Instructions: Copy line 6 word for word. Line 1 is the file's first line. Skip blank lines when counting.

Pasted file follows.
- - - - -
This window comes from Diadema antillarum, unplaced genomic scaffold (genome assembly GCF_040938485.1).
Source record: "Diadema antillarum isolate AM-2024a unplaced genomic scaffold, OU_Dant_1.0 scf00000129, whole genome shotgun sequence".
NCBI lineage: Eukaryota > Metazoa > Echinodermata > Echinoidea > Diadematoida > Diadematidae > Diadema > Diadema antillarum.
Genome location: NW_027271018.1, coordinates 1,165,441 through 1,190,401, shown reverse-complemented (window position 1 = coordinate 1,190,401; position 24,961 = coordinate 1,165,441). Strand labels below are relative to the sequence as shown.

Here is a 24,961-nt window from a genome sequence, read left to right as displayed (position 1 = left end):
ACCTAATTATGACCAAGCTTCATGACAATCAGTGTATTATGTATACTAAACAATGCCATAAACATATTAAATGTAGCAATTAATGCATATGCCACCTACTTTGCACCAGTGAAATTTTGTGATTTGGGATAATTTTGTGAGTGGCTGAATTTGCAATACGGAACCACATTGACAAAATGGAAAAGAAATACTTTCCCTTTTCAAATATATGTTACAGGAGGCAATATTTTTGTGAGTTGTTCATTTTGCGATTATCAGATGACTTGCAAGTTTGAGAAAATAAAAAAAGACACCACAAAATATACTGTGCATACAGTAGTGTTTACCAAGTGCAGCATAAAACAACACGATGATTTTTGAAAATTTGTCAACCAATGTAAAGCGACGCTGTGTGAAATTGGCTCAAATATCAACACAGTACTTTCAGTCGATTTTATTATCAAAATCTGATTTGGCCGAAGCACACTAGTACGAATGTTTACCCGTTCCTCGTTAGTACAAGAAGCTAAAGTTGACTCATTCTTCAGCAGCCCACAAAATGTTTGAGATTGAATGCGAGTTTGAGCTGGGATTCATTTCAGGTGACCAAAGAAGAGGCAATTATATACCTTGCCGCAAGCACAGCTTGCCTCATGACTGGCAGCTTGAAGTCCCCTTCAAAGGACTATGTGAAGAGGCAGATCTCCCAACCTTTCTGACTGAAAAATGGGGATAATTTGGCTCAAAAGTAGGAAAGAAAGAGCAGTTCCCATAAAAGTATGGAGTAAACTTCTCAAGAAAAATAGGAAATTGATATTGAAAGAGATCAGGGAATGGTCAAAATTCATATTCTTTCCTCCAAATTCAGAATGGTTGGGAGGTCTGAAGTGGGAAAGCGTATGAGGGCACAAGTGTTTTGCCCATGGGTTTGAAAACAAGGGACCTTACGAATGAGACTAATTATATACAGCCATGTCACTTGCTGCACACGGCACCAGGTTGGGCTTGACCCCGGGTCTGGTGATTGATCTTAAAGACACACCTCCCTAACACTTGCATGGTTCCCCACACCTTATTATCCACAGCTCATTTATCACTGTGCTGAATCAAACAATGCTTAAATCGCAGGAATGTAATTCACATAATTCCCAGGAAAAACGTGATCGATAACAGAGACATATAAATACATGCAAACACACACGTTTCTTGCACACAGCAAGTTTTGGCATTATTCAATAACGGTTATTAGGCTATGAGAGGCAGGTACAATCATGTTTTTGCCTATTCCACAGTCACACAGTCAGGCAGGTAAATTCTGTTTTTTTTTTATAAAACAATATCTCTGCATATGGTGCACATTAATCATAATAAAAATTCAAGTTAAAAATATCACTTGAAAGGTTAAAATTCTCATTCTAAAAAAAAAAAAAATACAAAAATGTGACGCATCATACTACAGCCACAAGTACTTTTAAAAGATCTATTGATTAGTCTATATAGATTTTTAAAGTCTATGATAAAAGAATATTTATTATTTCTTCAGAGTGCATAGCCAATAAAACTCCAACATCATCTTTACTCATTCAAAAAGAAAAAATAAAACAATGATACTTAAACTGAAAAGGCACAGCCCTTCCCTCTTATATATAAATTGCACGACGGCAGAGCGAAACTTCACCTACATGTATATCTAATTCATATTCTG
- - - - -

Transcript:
ACCTAATTATGACCAAGCTTCATGACAATCAGTGTATTATGTATACTAAACAATGCCATAAACATATTAAATGTAGCAATTAATGCATATGCCACCTACTTTGCACCAGTGAAATTTTGTGATTTGGGATAATTTTGTGAGTGGCTGAATTTGCAATACGGAACCACATTGACAAAATGGAAAAGAAATACTTTCCCTTTTCAAATATATGTTACAGGAGGCAATATTTTTGTGAGTTGTTCATTTTGCGATTATCAGATGACTTGCAAGTTTGAGAAAATAAAAAAAGACACCACAAAATATACTGTGCATACAGTAGTGTTTACCAAGTGCAGCATAAAACAACACGATGATTTTTGAAAATTTGTCAACCAATGTAAAGCGACGCTGTGTGAAATTGGCTCAAATATCAACACAGTACTTTCAGTCGATTTTATTATCAAAATCTGATTTGGCCGAAGCACACTAGTACGAATGTTTACCCGTTCCTCGTTAGTACAAGAAGCTAAAGTTGACTCATTCTTCAGCAGCCCACAAAATGTTTGAGATTGAATGCGAGTTTGAGCTGGGATTCATTTCAGGTGACCAAAGAAGAGGCAATTATATACCTTGCCGCAAGCACAGCTTGCCTCATGACTGGCAGCTTGAAGTCCCCTTCAAAGGACTATGTGAAGAGGCAGATCTCCCAACCTTTCTGACTGAAAAATGGGGATAATTTGGCTCAAAAGTAGGAAAGAAAGAGCAGTTCCCATAAAAGTATGGAGTAAACTTCTCAAGAAAAATAGGAAATTGATATTGAAAGAGATCAGGGAATGGTCAAAATTCATATTCTTTCCTCCAAATTCAGAATGGTTGGGAGGTCTGAAGTGGGAAAGCGTATGAGGGCACAAGTGTTTTGCCCATGGGTTTGAAAACAAGGGACCTTACGAATGAGACTAATTATATACAGCCATGTCACTTGCTGCACACGGCACCAGGTTGGGCTTGACCCCGGGTCTGGTGATTGATCTTAAAGACACACCTCCCTAACACTTGCATGGTTCCCCACACCTTATTATCCACAGCTCATTTATCACTGTGCTGAATCAAACAATGCTTAAATCGCAGGAATGTAATTCACATAATTCCCAGGAAAAACGTGATCGATAACAGAGACATATAAATACATGCAAACACACACGTTTCTTGCACACAGCAAGTTTTGGCATTATTCAATAACGGTTATTAGGCTATGAGAGGCAGGTACAATCATGTTTTTGCCTATTCCACAGTCACACAGTCAGGCAGGTAAATTCTGTTTTTTTTTTATAAAACAATATCTCTGCATATGGTGCACATTAATCATAATAAAAATTCAAGTTAAAAATATCACTTGAAAGGTTAAAATTCTCATTCTAAAAAAAAAAAAAATACAAAAATGTGACGCATCATACTACAGCCACAAGTACTTTTAAAAGATCTATTGATTAGTCTATATAGATTTTTAAAGTCTATGATAAAAGAATATTTATTATTTCTTCAGAGTGCATAGCCAATAAAACTCCAACATCATCTTTACTCATTCAAAAAGAAAAAATAAAACAATGATACTTAAACTGAAAAGGCACAGCCCTTCCCTCTTATATATAAATTGCACGACGGCAGAGCGAAACTTCACCTACATGTATATCTAATTCATATTCTG